Tuesday Night New Music is a student-run, faculty-supervised concert series that offers the opportunity to hear music by the next generation of composers: current NEC composition students. The series is directed by Katherine Balch '14 Tufts/NEC and Neal Markowski '13, under the supervision of composition chair Michael Gandolfi.
The notes on these works were written by the respective composers.
Delong Wang To Sleepy Lotus
Nan Cai, soprano
Kyle Ruggles, flute
Delong Wang, piano
Ari Sussman Theme and Variations on a Jewish Children’s Song
Ari Sussman, piano
Theme and Variations on a Jewish Children’s Song was an idea of mine since my junior year of high school. This year, I finally decided to put my ideas on paper. The theme is based on a Jewish children’s song entitled "Bim Bam, Shabbat Shalom" which means “Bim Bam, a peaceful Sabbath.” There are eight variations, each unique in terms of virtuosity, speed, technique, meter, sound, etc. There are many rich, soulful, heavy, and sweet melodies throughout, keeping the variations distinct and varied. The theme is near and dear to me; as a young child, I sang this song in preschool, and it is still taught to young children today.
Jonas Tarm Spring to Fall: To a Young Child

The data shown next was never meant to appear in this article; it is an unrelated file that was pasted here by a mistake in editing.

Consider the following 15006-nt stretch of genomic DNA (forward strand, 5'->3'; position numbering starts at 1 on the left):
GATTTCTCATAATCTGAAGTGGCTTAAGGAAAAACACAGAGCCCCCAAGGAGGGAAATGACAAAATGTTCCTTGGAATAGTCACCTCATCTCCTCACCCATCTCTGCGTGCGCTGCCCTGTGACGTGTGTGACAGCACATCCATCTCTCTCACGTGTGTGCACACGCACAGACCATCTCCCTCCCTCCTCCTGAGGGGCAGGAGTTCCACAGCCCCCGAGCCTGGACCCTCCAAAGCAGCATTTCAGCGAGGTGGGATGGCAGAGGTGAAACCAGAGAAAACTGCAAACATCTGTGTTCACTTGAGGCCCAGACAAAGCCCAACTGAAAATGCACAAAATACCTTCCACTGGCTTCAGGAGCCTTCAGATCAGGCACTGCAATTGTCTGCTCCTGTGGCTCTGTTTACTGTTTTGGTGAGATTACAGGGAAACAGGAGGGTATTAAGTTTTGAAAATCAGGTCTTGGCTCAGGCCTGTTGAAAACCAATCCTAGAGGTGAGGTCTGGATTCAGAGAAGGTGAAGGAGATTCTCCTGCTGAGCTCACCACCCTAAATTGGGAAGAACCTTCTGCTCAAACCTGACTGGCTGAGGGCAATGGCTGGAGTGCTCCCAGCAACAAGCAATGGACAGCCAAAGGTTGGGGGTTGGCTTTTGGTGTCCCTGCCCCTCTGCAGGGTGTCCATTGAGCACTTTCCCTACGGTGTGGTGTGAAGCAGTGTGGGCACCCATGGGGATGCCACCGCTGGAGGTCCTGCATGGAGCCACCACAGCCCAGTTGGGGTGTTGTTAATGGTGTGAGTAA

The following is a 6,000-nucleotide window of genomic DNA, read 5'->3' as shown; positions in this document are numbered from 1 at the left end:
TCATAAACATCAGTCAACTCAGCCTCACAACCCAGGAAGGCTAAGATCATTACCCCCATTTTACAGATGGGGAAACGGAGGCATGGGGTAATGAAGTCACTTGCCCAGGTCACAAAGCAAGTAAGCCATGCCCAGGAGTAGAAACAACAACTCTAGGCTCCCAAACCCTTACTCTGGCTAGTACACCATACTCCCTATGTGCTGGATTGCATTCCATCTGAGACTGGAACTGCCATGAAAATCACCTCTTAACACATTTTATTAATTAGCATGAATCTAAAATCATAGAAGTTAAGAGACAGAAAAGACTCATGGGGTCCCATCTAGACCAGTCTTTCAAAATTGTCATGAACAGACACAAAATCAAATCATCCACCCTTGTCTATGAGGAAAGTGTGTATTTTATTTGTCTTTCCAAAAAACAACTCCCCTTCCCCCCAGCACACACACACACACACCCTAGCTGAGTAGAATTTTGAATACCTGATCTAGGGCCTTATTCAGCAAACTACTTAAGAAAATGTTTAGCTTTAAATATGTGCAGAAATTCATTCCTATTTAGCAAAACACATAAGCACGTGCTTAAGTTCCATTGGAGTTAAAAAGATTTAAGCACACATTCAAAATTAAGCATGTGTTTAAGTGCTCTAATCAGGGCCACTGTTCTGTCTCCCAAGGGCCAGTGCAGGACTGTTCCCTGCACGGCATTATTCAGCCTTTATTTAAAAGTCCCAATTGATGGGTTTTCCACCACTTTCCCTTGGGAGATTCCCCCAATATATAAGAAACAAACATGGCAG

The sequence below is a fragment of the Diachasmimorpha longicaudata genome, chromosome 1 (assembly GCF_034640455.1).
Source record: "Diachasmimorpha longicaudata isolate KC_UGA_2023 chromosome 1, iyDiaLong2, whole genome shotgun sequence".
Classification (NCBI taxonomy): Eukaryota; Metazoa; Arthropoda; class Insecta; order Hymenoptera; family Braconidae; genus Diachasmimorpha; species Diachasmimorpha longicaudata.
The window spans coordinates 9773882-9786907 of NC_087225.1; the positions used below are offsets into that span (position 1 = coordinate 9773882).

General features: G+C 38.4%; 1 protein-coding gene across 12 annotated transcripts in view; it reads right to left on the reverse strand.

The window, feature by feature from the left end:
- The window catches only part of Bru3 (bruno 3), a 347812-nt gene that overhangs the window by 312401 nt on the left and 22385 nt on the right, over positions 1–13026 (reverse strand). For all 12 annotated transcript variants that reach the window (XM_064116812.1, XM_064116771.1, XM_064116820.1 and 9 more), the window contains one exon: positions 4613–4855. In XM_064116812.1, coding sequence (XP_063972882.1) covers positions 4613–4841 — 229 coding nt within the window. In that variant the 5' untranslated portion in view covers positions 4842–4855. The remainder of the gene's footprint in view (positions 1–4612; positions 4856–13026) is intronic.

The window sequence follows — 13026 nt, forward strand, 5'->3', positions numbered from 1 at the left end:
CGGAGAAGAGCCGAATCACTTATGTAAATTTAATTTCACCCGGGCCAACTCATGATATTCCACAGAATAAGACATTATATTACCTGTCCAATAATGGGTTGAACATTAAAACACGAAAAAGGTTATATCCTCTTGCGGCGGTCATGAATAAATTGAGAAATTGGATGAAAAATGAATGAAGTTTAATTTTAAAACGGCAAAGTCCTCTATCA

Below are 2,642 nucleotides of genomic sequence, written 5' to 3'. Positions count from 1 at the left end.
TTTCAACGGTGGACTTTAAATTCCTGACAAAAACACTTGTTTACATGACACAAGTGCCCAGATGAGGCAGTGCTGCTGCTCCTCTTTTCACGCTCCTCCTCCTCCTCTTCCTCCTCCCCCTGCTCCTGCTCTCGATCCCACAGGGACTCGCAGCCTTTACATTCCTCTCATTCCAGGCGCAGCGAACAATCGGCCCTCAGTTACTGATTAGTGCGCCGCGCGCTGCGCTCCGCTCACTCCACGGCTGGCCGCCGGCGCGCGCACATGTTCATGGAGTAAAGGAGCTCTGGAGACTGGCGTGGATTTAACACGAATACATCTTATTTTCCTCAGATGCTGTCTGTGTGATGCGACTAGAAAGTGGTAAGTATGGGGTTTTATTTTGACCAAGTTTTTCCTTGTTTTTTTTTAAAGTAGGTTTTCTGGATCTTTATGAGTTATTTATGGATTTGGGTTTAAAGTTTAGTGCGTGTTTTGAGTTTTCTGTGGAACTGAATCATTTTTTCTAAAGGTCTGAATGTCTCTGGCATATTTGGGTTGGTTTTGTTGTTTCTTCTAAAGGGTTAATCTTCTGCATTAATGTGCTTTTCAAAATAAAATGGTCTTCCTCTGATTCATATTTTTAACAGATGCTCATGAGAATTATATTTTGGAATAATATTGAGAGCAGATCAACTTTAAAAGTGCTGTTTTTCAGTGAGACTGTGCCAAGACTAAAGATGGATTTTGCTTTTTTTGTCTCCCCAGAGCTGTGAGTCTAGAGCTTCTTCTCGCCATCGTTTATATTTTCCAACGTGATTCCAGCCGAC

Susanna Su, vocals
Yasmine Azaiez, violin
Yiyiing Chen, piano
This piece is inspired by Gerard Manley Hopkins’s poem Spring and Fall: to a Young Child. As I interpret it, the child “Margaret” (or Margret in the adapted lyrics) mourns for the dying leaves in fall. As time goes by, she finds that new ones grow back in spring and the trees live on. At the end she realizes that she actually mourns for herself: though she is a leaf in the spring, she knows she will die in the fall. This piece was originally written for Chinese pipa (instead of violin) and boy soprano: with the Chinese pipa I found that the folk sounds, colors, and textures create an atmosphere of spring and fall. This performance marks the premiere of the violin version arrangement.
In general, the piece has an A-B-C-B-A structure. Tonally, the piece tries to achieve one thing: resolve to F-sharp minor. In the beginning of the first section, we hear a melody in the voice in F-sharp minor, but it’s met with dissonance and chromaticism in the instrumental part: later it resolves to F minor into the B section. In the last A section, we meet the first F-sharp minor chord which brings a sense of reality: “It is the man,” meaning what happens to leaves, happens to mankind. After the first encounter, the F-sharp minor quickly diverges to a tense coda and conclusion. Another important feature I highlight is the word “Margret.” Every time the word “Margret” is sung, a particular chord in the piano follows. This mysterious and tense chord foreshadows Margret’s reality throughout the piece. At the end, this mysterious chord and the name Margret come to a climax and meet the conclusion. As the violin spells out Margret in solfege (Mi-A-Re-G-Re-Ti), the piece concludes in F-sharp minor.
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